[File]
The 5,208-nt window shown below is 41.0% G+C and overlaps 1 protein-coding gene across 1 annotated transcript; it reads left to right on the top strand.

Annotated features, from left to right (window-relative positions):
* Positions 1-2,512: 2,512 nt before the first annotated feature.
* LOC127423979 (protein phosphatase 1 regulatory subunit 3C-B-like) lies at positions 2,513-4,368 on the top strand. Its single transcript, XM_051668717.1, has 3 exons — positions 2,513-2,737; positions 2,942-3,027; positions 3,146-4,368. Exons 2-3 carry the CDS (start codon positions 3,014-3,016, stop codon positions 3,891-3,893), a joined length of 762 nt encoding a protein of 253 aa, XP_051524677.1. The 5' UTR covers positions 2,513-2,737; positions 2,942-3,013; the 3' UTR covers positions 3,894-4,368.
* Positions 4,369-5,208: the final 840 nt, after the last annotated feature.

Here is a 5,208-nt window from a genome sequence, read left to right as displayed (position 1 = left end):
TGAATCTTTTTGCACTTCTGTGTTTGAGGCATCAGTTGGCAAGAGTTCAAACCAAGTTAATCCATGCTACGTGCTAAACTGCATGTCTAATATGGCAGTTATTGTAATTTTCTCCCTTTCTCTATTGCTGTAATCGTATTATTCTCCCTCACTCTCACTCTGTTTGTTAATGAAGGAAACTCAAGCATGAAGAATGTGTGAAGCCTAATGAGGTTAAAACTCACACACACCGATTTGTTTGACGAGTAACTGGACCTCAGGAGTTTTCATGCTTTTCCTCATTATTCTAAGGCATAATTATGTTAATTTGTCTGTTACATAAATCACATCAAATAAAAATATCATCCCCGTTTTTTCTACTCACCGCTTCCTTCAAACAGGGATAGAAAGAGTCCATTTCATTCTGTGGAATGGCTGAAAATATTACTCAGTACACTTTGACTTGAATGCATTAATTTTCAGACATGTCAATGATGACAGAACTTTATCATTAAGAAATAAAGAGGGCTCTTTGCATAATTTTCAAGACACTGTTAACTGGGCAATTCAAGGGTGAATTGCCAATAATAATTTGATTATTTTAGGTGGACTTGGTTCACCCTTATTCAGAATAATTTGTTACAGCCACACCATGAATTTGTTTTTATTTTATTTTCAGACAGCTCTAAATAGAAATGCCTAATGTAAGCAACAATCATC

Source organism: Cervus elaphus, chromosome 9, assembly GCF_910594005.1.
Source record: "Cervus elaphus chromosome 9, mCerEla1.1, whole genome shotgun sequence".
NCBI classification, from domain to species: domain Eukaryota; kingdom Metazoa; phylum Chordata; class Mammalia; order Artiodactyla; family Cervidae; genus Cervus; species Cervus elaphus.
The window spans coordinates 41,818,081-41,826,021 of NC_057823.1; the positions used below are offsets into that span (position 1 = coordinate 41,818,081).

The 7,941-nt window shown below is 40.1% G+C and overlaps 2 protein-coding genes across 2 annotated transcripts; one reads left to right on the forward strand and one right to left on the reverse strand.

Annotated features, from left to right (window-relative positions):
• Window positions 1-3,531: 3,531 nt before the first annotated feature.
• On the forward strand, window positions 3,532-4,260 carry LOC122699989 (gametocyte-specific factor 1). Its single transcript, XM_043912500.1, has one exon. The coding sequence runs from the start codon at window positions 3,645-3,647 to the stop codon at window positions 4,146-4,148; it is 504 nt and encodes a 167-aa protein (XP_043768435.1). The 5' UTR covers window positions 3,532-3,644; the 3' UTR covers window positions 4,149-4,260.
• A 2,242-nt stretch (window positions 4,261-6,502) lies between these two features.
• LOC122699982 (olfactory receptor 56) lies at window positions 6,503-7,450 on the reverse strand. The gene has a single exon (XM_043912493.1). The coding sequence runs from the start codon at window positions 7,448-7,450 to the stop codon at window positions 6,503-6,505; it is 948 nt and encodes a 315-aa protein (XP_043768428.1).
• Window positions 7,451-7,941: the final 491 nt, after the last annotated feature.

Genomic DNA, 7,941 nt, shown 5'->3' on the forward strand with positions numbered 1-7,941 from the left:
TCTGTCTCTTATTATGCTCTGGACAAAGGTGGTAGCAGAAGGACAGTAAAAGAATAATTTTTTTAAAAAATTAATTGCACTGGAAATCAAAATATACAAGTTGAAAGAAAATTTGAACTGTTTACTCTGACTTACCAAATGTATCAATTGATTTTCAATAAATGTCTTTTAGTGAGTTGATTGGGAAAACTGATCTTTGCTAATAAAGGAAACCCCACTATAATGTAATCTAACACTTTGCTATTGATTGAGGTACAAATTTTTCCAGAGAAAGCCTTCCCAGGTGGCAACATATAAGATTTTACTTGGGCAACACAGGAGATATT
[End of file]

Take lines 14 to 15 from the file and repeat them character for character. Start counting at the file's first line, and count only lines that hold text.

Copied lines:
• Window positions 1-3,531: 3,531 nt before the first annotated feature.
• On the forward strand, window positions 3,532-4,260 carry LOC122699989 (gametocyte-specific factor 1). Its single transcript, XM_043912500.1, has one exon. The coding sequence runs from the start codon at window positions 3,645-3,647 to the stop codon at window positions 4,146-4,148; it is 504 nt and encodes a 167-aa protein (XP_043768435.1). The 5' UTR covers window positions 3,532-3,644; the 3' UTR covers window positions 4,149-4,260.